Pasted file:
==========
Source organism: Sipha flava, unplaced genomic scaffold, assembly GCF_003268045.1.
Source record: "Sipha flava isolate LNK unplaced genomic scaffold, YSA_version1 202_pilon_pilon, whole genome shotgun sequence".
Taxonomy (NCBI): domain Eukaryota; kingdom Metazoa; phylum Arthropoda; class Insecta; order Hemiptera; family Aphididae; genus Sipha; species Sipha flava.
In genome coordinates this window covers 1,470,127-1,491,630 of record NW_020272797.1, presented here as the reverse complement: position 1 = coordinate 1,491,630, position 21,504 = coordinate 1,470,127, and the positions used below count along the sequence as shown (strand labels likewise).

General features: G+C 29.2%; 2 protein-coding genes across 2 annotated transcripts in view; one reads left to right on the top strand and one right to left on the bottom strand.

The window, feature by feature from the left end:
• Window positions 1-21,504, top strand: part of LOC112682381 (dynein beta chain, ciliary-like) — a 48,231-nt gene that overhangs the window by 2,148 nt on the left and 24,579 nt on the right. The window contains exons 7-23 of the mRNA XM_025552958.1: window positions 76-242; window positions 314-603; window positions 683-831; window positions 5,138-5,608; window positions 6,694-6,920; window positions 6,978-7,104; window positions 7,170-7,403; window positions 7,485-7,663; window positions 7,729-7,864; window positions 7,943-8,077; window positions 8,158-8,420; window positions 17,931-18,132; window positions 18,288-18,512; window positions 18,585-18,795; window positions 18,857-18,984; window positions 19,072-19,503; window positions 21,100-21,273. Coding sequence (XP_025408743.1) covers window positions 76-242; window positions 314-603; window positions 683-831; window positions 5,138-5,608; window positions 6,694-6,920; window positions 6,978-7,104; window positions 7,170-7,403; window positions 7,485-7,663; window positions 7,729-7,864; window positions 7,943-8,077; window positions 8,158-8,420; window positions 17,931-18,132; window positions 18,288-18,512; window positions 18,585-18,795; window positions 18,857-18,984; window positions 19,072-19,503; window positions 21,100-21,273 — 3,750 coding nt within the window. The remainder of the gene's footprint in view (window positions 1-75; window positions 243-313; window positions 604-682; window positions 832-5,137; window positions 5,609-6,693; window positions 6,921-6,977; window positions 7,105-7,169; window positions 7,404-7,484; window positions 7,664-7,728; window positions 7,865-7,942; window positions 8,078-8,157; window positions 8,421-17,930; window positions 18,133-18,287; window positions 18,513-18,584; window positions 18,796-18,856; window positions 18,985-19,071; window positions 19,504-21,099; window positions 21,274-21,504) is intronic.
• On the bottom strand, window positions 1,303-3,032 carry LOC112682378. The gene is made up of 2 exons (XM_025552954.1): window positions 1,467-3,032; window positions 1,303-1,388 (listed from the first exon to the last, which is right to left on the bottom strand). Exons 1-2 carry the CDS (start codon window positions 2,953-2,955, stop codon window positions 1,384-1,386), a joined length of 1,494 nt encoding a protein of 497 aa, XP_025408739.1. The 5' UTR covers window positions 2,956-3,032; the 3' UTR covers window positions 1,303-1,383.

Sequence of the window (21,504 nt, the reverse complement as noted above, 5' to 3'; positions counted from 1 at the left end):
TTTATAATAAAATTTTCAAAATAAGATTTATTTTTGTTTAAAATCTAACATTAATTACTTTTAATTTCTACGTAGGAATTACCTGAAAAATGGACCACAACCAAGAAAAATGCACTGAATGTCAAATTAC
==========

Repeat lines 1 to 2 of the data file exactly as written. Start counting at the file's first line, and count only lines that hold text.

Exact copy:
Source organism: Sipha flava, unplaced genomic scaffold, assembly GCF_003268045.1.
Source record: "Sipha flava isolate LNK unplaced genomic scaffold, YSA_version1 202_pilon_pilon, whole genome shotgun sequence".